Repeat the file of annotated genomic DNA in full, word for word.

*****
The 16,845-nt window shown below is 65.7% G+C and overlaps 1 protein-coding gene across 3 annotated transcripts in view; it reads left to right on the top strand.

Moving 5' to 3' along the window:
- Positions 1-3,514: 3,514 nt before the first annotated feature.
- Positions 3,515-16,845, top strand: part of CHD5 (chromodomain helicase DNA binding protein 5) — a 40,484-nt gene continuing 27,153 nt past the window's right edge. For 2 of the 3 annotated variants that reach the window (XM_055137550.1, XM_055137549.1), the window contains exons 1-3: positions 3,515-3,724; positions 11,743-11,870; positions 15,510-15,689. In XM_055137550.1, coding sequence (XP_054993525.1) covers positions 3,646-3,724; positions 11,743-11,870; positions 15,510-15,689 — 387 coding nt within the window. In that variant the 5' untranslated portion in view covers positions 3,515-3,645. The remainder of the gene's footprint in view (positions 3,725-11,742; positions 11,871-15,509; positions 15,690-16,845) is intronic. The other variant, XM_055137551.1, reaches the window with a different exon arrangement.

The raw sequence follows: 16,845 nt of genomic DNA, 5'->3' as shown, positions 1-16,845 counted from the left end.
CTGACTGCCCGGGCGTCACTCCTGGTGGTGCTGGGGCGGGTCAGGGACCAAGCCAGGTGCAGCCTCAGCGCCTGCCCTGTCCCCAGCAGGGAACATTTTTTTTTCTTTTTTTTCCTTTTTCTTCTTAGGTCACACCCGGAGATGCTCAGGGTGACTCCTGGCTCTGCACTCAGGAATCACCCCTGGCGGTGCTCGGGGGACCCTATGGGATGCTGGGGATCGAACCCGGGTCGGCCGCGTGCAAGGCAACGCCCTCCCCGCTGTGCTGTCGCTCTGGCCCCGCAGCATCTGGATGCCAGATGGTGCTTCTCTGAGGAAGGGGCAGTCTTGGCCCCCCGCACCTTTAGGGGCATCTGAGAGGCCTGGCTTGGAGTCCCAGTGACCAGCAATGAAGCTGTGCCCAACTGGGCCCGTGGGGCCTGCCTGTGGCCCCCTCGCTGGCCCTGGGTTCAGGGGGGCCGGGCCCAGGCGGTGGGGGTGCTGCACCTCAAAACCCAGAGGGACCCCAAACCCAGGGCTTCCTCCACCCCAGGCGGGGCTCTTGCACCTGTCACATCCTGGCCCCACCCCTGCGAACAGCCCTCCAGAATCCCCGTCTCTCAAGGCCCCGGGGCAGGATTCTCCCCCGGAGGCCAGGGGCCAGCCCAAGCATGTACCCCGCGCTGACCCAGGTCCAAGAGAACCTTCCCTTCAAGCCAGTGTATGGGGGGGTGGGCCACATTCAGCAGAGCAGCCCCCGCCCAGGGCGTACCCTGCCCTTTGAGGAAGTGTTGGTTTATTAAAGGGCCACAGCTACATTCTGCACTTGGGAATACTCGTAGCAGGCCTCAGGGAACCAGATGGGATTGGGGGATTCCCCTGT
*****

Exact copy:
The 16,845-nt window shown below is 65.7% G+C and overlaps 1 protein-coding gene across 3 annotated transcripts in view; it reads left to right on the top strand.

Moving 5' to 3' along the window:
- Positions 1-3,514: 3,514 nt before the first annotated feature.
- Positions 3,515-16,845, top strand: part of CHD5 (chromodomain helicase DNA binding protein 5) — a 40,484-nt gene continuing 27,153 nt past the window's right edge. For 2 of the 3 annotated variants that reach the window (XM_055137550.1, XM_055137549.1), the window contains exons 1-3: positions 3,515-3,724; positions 11,743-11,870; positions 15,510-15,689. In XM_055137550.1, coding sequence (XP_054993525.1) covers positions 3,646-3,724; positions 11,743-11,870; positions 15,510-15,689 — 387 coding nt within the window. In that variant the 5' untranslated portion in view covers positions 3,515-3,645. The remainder of the gene's footprint in view (positions 3,725-11,742; positions 11,871-15,509; positions 15,690-16,845) is intronic. The other variant, XM_055137551.1, reaches the window with a different exon arrangement.

The raw sequence follows: 16,845 nt of genomic DNA, 5'->3' as shown, positions 1-16,845 counted from the left end.
CTGACTGCCCGGGCGTCACTCCTGGTGGTGCTGGGGCGGGTCAGGGACCAAGCCAGGTGCAGCCTCAGCGCCTGCCCTGTCCCCAGCAGGGAACATTTTTTTTTCTTTTTTTTCCTTTTTCTTCTTAGGTCACACCCGGAGATGCTCAGGGTGACTCCTGGCTCTGCACTCAGGAATCACCCCTGGCGGTGCTCGGGGGACCCTATGGGATGCTGGGGATCGAACCCGGGTCGGCCGCGTGCAAGGCAACGCCCTCCCCGCTGTGCTGTCGCTCTGGCCCCGCAGCATCTGGATGCCAGATGGTGCTTCTCTGAGGAAGGGGCAGTCTTGGCCCCCCGCACCTTTAGGGGCATCTGAGAGGCCTGGCTTGGAGTCCCAGTGACCAGCAATGAAGCTGTGCCCAACTGGGCCCGTGGGGCCTGCCTGTGGCCCCCTCGCTGGCCCTGGGTTCAGGGGGGCCGGGCCCAGGCGGTGGGGGTGCTGCACCTCAAAACCCAGAGGGACCCCAAACCCAGGGCTTCCTCCACCCCAGGCGGGGCTCTTGCACCTGTCACATCCTGGCCCCACCCCTGCGAACAGCCCTCCAGAATCCCCGTCTCTCAAGGCCCCGGGGCAGGATTCTCCCCCGGAGGCCAGGGGCCAGCCCAAGCATGTACCCCGCGCTGACCCAGGTCCAAGAGAACCTTCCCTTCAAGCCAGTGTATGGGGGGGTGGGCCACATTCAGCAGAGCAGCCCCCGCCCAGGGCGTACCCTGCCCTTTGAGGAAGTGTTGGTTTATTAAAGGGCCACAGCTACATTCTGCACTTGGGAATACTCGTAGCAGGCCTCAGGGAACCAGATGGGATTGGGGGATTCCCCTGT